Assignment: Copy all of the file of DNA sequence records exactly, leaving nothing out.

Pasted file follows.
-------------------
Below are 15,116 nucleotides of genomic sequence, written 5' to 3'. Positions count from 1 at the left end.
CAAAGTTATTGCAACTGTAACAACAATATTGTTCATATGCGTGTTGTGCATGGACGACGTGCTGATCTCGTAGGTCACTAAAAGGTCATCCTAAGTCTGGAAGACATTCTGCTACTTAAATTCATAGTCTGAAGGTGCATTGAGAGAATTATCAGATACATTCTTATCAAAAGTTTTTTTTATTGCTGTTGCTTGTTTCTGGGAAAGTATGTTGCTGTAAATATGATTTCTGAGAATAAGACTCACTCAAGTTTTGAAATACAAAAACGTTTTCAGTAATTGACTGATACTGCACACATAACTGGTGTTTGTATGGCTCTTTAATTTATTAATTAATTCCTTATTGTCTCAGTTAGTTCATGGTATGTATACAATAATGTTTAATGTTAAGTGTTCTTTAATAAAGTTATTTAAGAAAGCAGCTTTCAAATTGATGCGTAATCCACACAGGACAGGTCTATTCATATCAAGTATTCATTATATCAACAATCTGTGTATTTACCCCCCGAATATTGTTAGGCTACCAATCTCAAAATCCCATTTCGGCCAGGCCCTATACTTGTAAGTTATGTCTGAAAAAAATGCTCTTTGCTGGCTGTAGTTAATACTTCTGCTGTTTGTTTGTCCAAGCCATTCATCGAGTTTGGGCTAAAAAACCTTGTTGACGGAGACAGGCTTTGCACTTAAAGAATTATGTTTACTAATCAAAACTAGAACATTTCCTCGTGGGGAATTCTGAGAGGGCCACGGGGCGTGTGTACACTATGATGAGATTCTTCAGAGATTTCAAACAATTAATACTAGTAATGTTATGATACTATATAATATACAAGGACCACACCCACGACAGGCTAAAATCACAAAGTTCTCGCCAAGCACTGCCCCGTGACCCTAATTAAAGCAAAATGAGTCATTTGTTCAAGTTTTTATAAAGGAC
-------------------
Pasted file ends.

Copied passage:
Below are 15,116 nucleotides of genomic sequence, written 5' to 3'. Positions count from 1 at the left end.
CAAAGTTATTGCAACTGTAACAACAATATTGTTCATATGCGTGTTGTGCATGGACGACGTGCTGATCTCGTAGGTCACTAAAAGGTCATCCTAAGTCTGGAAGACATTCTGCTACTTAAATTCATAGTCTGAAGGTGCATTGAGAGAATTATCAGATACATTCTTATCAAAAGTTTTTTTTATTGCTGTTGCTTGTTTCTGGGAAAGTATGTTGCTGTAAATATGATTTCTGAGAATAAGACTCACTCAAGTTTTGAAATACAAAAACGTTTTCAGTAATTGACTGATACTGCACACATAACTGGTGTTTGTATGGCTCTTTAATTTATTAATTAATTCCTTATTGTCTCAGTTAGTTCATGGTATGTATACAATAATGTTTAATGTTAAGTGTTCTTTAATAAAGTTATTTAAGAAAGCAGCTTTCAAATTGATGCGTAATCCACACAGGACAGGTCTATTCATATCAAGTATTCATTATATCAACAATCTGTGTATTTACCCCCCGAATATTGTTAGGCTACCAATCTCAAAATCCCATTTCGGCCAGGCCCTATACTTGTAAGTTATGTCTGAAAAAAATGCTCTTTGCTGGCTGTAGTTAATACTTCTGCTGTTTGTTTGTCCAAGCCATTCATCGAGTTTGGGCTAAAAAACCTTGTTGACGGAGACAGGCTTTGCACTTAAAGAATTATGTTTACTAATCAAAACTAGAACATTTCCTCGTGGGGAATTCTGAGAGGGCCACGGGGCGTGTGTACACTATGATGAGATTCTTCAGAGATTTCAAACAATTAATACTAGTAATGTTATGATACTATATAATATACAAGGACCACACCCACGACAGGCTAAAATCACAAAGTTCTCGCCAAGCACTGCCCCGTGACCCTAATTAAAGCAAAATGAGTCATTTGTTCAAGTTTTTATAAAGGAC